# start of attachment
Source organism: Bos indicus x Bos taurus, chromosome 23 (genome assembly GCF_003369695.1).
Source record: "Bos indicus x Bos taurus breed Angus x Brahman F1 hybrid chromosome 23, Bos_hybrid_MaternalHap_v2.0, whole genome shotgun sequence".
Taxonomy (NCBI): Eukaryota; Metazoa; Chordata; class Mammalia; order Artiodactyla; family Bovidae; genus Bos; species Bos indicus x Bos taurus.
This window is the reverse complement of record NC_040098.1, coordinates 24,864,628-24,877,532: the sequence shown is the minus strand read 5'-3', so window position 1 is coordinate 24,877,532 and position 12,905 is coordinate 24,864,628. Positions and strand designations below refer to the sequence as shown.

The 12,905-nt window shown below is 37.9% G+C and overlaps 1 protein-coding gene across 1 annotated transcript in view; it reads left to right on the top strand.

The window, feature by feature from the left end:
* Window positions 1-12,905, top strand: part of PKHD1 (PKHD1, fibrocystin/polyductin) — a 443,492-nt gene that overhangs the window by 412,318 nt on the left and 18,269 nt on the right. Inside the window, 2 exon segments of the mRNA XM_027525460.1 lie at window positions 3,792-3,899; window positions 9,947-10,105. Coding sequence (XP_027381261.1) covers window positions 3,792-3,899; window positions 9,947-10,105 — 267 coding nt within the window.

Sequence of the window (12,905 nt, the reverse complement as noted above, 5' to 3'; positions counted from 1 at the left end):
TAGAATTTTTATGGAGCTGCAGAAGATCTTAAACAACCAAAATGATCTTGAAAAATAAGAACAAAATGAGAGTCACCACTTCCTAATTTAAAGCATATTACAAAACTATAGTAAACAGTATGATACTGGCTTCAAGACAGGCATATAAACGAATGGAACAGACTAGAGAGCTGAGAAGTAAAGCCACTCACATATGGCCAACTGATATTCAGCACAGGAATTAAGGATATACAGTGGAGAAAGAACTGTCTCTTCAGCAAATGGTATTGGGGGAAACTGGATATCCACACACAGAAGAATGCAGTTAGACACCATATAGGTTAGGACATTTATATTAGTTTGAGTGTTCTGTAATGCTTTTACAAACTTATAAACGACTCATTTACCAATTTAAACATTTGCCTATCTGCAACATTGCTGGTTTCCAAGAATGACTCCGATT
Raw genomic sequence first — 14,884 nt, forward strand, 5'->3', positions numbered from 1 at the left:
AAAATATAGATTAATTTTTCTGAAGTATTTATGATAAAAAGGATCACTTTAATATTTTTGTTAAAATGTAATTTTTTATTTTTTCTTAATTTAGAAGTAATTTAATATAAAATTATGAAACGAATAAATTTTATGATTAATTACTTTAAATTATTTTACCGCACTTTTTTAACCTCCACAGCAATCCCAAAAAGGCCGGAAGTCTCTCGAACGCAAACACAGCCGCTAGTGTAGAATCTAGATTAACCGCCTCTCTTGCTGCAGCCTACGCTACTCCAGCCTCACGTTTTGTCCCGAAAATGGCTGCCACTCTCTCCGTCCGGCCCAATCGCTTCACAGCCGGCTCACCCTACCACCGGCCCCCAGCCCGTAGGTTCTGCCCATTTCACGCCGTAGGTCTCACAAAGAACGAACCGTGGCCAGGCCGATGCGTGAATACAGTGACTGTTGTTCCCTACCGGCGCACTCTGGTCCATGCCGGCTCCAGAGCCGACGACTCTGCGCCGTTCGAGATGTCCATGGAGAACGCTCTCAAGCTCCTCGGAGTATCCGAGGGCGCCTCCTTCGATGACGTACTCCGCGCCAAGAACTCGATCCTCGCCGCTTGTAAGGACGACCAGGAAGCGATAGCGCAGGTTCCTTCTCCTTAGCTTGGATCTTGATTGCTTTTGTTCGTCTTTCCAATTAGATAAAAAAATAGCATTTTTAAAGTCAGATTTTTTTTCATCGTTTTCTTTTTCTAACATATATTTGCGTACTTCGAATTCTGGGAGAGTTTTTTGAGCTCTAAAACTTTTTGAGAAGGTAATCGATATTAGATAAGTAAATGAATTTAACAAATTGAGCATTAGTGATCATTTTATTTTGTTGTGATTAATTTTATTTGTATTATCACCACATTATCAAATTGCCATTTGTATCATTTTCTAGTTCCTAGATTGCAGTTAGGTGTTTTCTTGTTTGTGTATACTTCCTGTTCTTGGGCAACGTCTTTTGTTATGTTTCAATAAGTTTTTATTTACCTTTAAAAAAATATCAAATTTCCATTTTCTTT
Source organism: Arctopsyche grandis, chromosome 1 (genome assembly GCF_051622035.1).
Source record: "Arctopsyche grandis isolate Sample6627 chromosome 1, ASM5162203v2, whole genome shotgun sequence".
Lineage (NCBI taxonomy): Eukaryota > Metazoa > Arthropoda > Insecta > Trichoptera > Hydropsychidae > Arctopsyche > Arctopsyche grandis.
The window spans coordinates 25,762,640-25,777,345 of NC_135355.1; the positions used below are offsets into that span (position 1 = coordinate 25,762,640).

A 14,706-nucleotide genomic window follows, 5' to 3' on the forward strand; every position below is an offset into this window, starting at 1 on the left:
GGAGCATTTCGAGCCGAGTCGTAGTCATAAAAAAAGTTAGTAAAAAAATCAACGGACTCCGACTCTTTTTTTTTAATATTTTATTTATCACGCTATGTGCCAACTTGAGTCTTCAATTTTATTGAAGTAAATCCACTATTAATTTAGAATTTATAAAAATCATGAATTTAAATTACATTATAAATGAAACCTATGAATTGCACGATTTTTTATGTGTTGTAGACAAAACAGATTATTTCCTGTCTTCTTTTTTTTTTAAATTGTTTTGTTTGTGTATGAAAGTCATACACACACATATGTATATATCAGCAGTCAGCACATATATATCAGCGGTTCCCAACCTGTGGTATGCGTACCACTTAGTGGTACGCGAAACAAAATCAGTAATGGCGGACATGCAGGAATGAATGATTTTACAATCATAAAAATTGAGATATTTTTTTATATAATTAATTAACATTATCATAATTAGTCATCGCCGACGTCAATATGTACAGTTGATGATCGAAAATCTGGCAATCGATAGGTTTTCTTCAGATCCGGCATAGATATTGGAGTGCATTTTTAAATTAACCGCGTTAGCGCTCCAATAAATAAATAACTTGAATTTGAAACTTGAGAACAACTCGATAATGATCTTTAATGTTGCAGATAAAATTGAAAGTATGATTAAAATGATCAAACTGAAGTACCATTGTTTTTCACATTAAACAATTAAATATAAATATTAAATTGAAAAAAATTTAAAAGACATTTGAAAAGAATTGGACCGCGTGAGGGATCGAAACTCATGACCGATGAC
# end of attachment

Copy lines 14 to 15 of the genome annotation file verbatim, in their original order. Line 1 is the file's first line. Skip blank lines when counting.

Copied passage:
Lineage (NCBI taxonomy): Eukaryota > Metazoa > Arthropoda > Insecta > Trichoptera > Hydropsychidae > Arctopsyche > Arctopsyche grandis.
The window spans coordinates 25,762,640-25,777,345 of NC_135355.1; the positions used below are offsets into that span (position 1 = coordinate 25,762,640).